The Internet of things and tax administrations: concepts, challenges and opportunities (ii)

Challenges

  • New business Models

For the wider society, the expansion of IoT will make possible new business models, which will sooner or later will enter the circuit of payment of taxes.

As an example, a professional or amateur tennis player will no longer value his racquet only in terms of the stiffness of the frame, the tension of the rope, his weight and balance, he also considers it as a source of information on his blows and how to improve them. In other words, it is not simply the characteristics of a product or service that creates a differentiated value: it is the information about that product or service that creates value in a very different way than the same products or services[1]. These new scenarios will be the new products and services to be exploited.

It is still currently virtually impossible to conceive of all the models that will make up these businesses, but we can say that services will be offered for upgrading, improving and managing the devices, as well as services for the capture, storage and statistical/analytical analysis of the generated data.

Tax administrations will need to classify these services within the known categories or create other specific ones.

  • The need for standards

The globalization of markets requires standardization in different areas. It will not be different in the case of information to be offered in IoT devices. There will be a set of specific information, of limited interest, and others – especially identification and specifications – that should be standardized in a broader manner.

According to the Ernst & Young consulting firm[2], for IoT to progress, connectivity standards need to evolve. Similar to the challenges of communication between people from different parts of the world, nowadays the ecosystem of IoT -devices, sensors, machines and people-often speak completely different languages among themselves.  Without a common language or standard of implementation, IoT will remain limited in its application. This broad spectrum assertion also support the adaptations related to tax administrations.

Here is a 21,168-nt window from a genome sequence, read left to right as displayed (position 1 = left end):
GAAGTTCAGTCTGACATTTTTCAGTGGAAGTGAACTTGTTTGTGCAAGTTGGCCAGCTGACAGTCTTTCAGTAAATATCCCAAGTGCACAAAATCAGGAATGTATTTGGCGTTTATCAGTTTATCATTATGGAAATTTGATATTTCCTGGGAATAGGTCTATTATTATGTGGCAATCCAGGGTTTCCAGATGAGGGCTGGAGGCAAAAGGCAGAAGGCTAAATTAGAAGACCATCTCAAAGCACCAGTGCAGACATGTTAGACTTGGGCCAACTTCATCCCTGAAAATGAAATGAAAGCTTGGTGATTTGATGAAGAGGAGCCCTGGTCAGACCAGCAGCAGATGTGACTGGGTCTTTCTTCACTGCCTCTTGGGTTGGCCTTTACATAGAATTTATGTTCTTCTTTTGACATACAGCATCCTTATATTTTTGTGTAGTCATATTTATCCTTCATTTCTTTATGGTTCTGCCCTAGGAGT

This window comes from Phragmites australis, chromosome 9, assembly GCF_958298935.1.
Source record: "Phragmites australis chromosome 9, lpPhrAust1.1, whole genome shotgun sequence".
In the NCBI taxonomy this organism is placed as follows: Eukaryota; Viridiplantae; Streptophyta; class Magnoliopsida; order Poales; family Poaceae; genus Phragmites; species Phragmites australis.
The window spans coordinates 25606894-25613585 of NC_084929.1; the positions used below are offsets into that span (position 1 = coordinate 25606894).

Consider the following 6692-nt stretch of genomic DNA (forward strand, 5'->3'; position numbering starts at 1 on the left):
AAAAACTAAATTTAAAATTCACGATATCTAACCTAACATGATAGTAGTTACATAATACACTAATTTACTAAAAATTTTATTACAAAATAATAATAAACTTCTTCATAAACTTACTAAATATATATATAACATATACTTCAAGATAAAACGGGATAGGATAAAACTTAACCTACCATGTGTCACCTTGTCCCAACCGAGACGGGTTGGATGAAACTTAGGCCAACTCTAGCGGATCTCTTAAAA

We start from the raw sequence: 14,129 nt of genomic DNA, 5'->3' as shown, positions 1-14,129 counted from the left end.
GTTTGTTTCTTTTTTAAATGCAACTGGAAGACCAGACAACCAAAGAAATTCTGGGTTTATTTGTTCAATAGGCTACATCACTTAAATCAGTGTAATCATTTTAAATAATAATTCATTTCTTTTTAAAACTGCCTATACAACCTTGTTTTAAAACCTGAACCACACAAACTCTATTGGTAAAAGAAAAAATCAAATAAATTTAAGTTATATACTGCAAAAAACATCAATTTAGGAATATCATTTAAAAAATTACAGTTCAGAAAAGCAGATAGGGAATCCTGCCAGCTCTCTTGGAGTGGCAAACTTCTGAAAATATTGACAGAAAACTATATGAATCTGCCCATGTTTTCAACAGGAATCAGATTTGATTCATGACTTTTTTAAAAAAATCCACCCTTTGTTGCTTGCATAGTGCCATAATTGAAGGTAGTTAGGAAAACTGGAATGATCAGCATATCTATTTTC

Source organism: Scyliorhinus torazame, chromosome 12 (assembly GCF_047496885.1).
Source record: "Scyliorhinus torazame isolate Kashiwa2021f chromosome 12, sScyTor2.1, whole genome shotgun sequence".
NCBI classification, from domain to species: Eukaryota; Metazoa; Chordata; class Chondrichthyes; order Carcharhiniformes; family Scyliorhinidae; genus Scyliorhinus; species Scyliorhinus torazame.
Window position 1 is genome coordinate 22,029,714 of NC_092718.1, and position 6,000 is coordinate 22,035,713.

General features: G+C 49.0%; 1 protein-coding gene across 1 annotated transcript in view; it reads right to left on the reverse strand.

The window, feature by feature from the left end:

In Brazil, the Brazil-ID project is establishing national standards, compatible with the needs of the tax administrations, thanks to the participation in the project of private companies, government and research institutes. Likewise, these standards are born of the immediate need and later it will be necessary to integrate them to the international standards that will certainly be defined.

The ISO (International standards Organization) is initiating work on the standardization of the critical aspects of IoT [3]. It would be advisable for tax administrations to follow these developments and to express their viewpoints on aspects of their interest, through the national representatives in the institution.

  • Security and privacy aspects